Japanese tale #13 – Umibozu

umibozu

Once upon a time, in a small village upon the sea of Japan, lived a fisherman and his only son. The man was old and stern and the young man very shy. Like all their neighbours, they were both very poor and had to work very hard to get their fill.

Everyday, father and son left their home before sunrise, pushing their tiny boat on the deep blue seas and hoping for the best.

And every evening, they sat together in their modest house, to mend their nets and creels before drifting into sleep.

One day though, fish went missing. Day after day after day, boats kept going out, farther and farther upon the waves. Yet no squids, yellowtail or bonitos could be found.

It was like all sea life had simply vanished.

Seeing their dried fish stock dropping low, the son was getting more and more anxious.

– Soon we will only have seaweeds to eat. Oh father what are we gonna do?

The fisherman, face lined and battered by the salt, had spent hours gazing at the tranquil sea. No wind could be felt nor clouds seen at the horizon. The world seemed to hold its breath.

He simply stood up and went to launch his boat.

– Father it’s useless we…

Sharp as a hook, old eyes caught him:

– Grab our last fish barrel and come.

They rowed and they rowed under unforgiving sun. Soon, the coast had disappeared and only wide blue seas remained.

The young man started to grab his nets

– Don’t.

– But Father…

The old man turned to him, jaw set and eyes piercing:

– Open the barrel.

The son complied, not quite getting what his father’s odd antics were about.

– Good. Whatever happens from now on, don’t utter a single word.

And so they waited in uncomfortable silence amid the pungent smell of dried fish. Night finally fell upon the sea, moon reflecting eerily on the dark blue waters.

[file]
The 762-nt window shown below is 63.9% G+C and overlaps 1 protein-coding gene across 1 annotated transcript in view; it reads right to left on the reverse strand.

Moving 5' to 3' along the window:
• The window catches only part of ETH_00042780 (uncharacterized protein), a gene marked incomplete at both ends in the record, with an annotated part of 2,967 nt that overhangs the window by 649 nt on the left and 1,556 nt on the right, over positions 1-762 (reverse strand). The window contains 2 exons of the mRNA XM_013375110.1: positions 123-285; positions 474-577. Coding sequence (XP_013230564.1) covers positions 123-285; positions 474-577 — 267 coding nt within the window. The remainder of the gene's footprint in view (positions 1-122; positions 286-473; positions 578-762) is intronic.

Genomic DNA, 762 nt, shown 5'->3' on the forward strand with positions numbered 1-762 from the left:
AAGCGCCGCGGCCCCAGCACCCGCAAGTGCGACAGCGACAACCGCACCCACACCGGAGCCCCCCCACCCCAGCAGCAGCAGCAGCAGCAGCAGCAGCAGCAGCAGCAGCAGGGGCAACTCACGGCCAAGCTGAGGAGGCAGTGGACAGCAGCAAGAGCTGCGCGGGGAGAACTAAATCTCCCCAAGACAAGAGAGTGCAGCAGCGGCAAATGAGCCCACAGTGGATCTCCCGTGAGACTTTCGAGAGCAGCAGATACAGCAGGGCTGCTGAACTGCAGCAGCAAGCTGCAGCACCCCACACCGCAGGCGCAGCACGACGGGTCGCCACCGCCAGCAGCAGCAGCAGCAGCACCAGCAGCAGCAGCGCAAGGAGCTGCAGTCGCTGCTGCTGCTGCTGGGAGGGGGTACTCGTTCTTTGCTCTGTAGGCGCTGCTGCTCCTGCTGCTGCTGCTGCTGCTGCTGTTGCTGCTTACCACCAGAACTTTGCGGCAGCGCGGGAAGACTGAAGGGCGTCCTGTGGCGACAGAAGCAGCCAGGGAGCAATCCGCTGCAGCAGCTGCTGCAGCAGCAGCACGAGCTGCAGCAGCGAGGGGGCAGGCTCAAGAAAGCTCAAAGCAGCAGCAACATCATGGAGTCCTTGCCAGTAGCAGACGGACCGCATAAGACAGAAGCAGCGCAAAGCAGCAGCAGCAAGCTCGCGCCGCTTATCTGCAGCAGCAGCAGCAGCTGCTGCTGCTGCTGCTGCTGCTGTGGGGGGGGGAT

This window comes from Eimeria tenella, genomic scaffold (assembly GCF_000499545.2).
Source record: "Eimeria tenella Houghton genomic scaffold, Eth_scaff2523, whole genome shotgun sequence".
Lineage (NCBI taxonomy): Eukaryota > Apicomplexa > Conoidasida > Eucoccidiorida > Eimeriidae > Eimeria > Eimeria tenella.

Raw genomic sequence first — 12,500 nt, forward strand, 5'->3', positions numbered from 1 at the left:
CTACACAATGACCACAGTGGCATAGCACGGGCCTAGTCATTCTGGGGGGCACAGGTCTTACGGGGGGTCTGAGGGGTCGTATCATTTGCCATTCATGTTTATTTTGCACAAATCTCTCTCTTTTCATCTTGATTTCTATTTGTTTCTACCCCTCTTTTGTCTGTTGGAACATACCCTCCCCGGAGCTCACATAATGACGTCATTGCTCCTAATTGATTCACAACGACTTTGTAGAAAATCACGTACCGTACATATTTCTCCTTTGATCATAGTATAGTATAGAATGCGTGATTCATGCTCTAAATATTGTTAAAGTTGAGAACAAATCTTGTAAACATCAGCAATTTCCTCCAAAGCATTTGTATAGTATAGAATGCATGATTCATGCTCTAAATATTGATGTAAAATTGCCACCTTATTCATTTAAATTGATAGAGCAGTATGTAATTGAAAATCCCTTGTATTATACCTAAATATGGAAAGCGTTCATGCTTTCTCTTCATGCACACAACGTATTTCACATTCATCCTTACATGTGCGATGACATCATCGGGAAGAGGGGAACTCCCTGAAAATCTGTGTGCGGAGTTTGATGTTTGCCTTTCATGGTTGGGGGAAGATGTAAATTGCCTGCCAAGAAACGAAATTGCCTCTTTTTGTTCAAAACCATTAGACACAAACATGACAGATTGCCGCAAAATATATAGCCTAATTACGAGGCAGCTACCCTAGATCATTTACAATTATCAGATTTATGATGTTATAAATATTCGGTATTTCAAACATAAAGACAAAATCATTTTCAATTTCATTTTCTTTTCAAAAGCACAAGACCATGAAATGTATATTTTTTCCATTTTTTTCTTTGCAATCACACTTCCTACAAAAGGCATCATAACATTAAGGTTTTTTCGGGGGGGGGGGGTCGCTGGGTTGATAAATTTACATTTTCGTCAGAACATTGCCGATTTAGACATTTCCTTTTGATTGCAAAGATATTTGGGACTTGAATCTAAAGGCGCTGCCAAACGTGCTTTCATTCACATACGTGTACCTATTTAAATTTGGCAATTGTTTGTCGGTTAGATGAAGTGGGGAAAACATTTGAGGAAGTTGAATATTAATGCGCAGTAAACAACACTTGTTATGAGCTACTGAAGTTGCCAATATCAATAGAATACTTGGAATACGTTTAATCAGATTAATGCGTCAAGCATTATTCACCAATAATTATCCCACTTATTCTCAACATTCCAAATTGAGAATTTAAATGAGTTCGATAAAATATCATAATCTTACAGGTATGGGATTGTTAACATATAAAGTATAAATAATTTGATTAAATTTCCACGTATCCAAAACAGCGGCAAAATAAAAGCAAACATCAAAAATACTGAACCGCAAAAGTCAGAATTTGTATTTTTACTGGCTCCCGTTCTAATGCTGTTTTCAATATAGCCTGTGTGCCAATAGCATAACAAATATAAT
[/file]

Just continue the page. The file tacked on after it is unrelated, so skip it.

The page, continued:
Suddenly, a ripple shook the surface.

The young fisherman turned wide eyes to his father and started opening his mouth.

– Hush you fool!

Beneath the small boat, a dark mass lazily rose. Black slippery skin slowly emerged from the depth, higher and higher up to the sky. Soon, towering the ship, a giant round and bald head with two bulging eyes gazed at the two fishermen.

The son couldn’t move a finger. He simply stared with dread at the monstrous creature.

Keeping his voice as normal as possible, the father ordered:

– Don’t speak. Everything is gonna be fine.

He slowly put his son’s hands on the barrel and whispered:

– The offering has to be made by young hands. Just pour the barrel into the sea.

Shaking badly, the young man did what he was asked.

As soon as the dried fishes hit the water, long sprawling limbs hungrily grabbed them. And as quickly as it has appeared, the monster was gone, swallowed again by the abyss.

The old fisherman put a hand on his son’s trembling shoulder:

– You did well boy. Now let’s hurry back home. Things are going to get dangerous here.

Father and son rowed and rowed, never resting or looking back, until they reached their village.

It was just time: as the sun rose, clouds gathered and the wind started to howl. The sea, once smooth as a mirror, was now swelling,  huge waves coming to crush upon the shore.

And at the surface, gaping villagers could see silver sparks frolicking beneath the foam: the fish had finally returned.


Notes :

Umibozu are huge youkai sea monsters, mostly represented as giant black silhouettes (though tiny umibozu exist). Their name “sea-monk” comes from the shape of their heads, smooth and bald as buddhist monks’ ones.

They are said to sink ships if some requirement are not fulfilled. In some tales, it’s advised to keep silent, in others you must offer a barrel or lapel (just making sure it’s broken or pierced otherwise the creature will use them to fill the boat with sea water… and sink it). Those monsters are also linked to sea gods and some stories encourage sailors to offer fish to get on their good side.

Umibozu could have been inspired by real animals, like sperm whales, giant octopus or jellyfishes. They could also been used to embody natural phenomenons then unexplained such as unpredictable rogue waves.

[pictures sources :  1 / 2 / 3]

Publicités

Laisser un commentaire

Choisissez une méthode de connexion pour poster votre commentaire:

Logo WordPress.com

Vous commentez à l'aide de votre compte WordPress.com. Déconnexion / Changer )

Image Twitter

Vous commentez à l'aide de votre compte Twitter. Déconnexion / Changer )

Photo Facebook

Vous commentez à l'aide de votre compte Facebook. Déconnexion / Changer )

Photo Google+

Vous commentez à l'aide de votre compte Google+. Déconnexion / Changer )

Connexion à %s